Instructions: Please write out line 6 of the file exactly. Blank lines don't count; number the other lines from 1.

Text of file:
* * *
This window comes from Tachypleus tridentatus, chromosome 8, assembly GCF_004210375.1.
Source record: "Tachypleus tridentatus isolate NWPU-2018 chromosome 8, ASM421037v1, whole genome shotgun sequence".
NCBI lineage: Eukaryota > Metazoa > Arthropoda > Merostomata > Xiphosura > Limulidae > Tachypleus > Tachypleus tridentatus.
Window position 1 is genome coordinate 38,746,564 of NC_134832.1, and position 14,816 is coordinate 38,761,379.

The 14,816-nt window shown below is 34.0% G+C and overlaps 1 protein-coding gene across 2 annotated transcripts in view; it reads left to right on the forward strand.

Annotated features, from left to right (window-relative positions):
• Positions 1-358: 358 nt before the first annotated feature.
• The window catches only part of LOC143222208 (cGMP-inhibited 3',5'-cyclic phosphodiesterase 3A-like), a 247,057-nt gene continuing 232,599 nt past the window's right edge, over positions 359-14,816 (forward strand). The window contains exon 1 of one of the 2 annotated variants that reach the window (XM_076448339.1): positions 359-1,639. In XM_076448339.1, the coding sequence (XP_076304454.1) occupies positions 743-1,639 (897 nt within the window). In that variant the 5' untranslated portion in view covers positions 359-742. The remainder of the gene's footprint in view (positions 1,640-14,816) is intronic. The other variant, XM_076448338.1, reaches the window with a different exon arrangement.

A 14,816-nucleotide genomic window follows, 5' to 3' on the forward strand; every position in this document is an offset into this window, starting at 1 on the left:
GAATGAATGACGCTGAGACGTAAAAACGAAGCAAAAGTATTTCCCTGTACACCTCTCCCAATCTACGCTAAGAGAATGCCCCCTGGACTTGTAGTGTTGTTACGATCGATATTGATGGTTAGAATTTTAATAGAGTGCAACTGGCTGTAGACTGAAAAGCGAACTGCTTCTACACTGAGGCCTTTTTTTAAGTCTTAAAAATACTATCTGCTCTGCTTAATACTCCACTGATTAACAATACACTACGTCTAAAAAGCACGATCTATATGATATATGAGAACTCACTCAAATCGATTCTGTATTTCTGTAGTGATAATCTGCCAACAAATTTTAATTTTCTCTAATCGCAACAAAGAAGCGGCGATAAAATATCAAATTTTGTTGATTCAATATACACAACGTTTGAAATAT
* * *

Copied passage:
Annotated features, from left to right (window-relative positions):